Someone recently asked me what I think of when I hear the word “stress.” It was definitely a thought provoking-question that gave me pause. Admittedly, stress is something I struggle with, but lately, I’ve wanted to go deeper to understand the true impact of stress on my life and the lives of others.
I’m not the only one dealing with this issue. Americans are busier than ever, so much so that social scientists have coined a new term—time poverty—to describe our extreme leisure deficits.
No one truly wants to be busy all the time. Even those who love the hustle (and I’m certainly one of them) enjoy taking a break or going on vacation occasionally. So why is our society hell-bent on becoming time-poor?
Columbia University professor Silvia Bellezza found that people who others believed were busy were also perceived as important and impressive. As a result, being busy is a well-established status symbol, the Birkin bag of career and social achievement (if only getting a Birkin were that easy).
Status symbol or not, we know stress isn’t good for us. Not only does this kind of hectic lifestyle rob us of much-needed time off, but medical professionals have also linked the undue pressure we put on ourselves to countless chronic health conditions—many of which are fatal. This pace isn’t sustainable, and something’s got to give.
Work smarter, not harder
There’s a widely accepted notion that the best employees work the hardest, spending the most time and effort on their work, no matter the cost. This simply isn’t true. Activity for the sake of activity doesn't always equal a better outcome.
Psychologist and professor Adam Waytz put it this way, ”Evaluating employees on how busy they are is a terrible way to identify the most creative and productive talent. Yet many firms reward and promote only people who display how ‘hard’ they’re working.”
To put this in a practical perspective, think about the last time you worked on a big project. Were you most productive when focused, uninterrupted, and well-rested? Or was your best work achieved with divided attention, when you were tired and overwhelmed? We all know which yields the best result.
Obviously, you work better when you’re focused and fresh. Busier might feel like you’re accomplishing more, but it doesn’t mean you’re getting more done in the long run.
Completing a task takes far less time when you’re concentrated and uninterrupted rather than feeling scattered and pressured. Working longer hours with more tension has a compounding effect, exponentially increasing the amount of work you have to do while decreasing the time you have to do it.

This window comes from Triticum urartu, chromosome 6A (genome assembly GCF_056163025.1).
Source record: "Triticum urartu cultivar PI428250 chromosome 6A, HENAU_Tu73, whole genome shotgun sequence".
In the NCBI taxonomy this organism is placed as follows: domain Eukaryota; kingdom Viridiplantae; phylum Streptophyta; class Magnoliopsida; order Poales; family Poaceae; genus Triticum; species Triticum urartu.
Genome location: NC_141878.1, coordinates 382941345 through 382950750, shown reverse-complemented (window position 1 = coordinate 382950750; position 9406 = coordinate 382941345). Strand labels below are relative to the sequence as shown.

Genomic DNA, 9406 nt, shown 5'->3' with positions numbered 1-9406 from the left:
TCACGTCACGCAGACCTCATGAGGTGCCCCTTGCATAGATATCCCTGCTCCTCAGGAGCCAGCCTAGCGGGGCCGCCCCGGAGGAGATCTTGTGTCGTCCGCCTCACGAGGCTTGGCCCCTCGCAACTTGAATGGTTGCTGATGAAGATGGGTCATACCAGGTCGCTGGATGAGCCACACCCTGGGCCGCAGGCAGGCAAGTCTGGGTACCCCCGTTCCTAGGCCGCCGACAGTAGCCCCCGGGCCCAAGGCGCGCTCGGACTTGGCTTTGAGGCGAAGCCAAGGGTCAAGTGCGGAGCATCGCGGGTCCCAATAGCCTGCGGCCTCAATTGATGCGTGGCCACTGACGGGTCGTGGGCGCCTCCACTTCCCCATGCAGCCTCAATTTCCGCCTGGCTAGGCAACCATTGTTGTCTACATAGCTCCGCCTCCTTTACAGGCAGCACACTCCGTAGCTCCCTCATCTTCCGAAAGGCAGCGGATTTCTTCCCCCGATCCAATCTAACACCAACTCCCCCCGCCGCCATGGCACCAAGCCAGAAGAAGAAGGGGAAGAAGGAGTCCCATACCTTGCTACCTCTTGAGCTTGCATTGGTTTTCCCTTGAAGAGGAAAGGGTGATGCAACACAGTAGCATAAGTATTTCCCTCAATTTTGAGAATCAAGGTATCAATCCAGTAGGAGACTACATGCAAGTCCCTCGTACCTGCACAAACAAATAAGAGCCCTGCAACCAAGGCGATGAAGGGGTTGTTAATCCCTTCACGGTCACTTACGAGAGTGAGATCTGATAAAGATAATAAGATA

You can produce better quality work in less time when you’re well-rested and clear-headed. Alternatively, if you’re too exhausted or distracted to do something well, why bother working at all?
Know your boundaries
That’s a boundary. Recognizing when enough is enough. Knowing when you’re too overworked and tired, and choosing to put the work aside.
This article is called "Confessions of a Stress Addict" for a reason. Just like perfectionism, this is an issue I struggle with. On the one hand, my work is inherently stressful because it requires me to be busy. On the other hand, I absolutely love it.
When I’m teaching, I honestly don’t feel like I’m working. When I’m traveling, I’m excited about my destination, the students I’ll meet, and the connections I’ll make when I get there. I’ll be the first to admit my lifestyle is just a little crazy. At the same time, what I do feeds my soul.
So, what feeds yours?
Answering this question helps you develop boundaries to welcome the good and deflect the bad. We all need to think about how we want to live and set appropriate boundaries to make it happen.
I’ve accepted a certain level of tension and busyness in my life because that’s the nature of my work. The boundaries I’ve created are for what I can reasonably control, so I can be as present and prepared for the things I can’t.
For example, I’ve worked hard to prioritize quality sleep. There’s no way I can maintain my schedule and do everything well without rest. I also try not to work too late at night and carefully consider the necessity of travel before agreeing to go somewhere for work.
Setting and sticking to my boundaries isn’t always easy, but standing strong when I can is the only way I stay healthy and sane.
Letting go to live better
Asking critical questions always helps. Is the project worth my time and attention? Will I have to travel? Does the travel impact the rest of my schedule? How many days am I teaching that week? Having conversations and negotiating with myself has been an excellent tool for me to filter out taking on work that isn’t a good fit.
I’m beginning to accept that maybe doing less can help me live more. Thinking about opportunities this way has been tough, though. I struggle with FOMO, so voluntarily giving up a chance to visit an event in person takes a lot of courage for me.
When I let go of the guilt about deciding that attending an event via Zoom will coordinate more gracefully with my established schedule, I give myself, and the people there to learn from me, the gift of my presence, clarity, and focus. I’m so much better at what I do when I’m not harried or exhausted.
Whether we’re spread too thin by our careers, family commitments, volunteer obligations, active social lives, or a combination of all four, stress can camouflage itself among the things we value. The pressure can feel like background noise, always humming behind the scenes, waiting to disrupt our day with tyrannical thoughts and physical duress. Why give it so much power?
Even though we all feel the negative effects in our lives, we can conquer these emotions by intentionally setting boundaries and letting go of what we can. Stress will always be there, it’s how you manage it that really matters.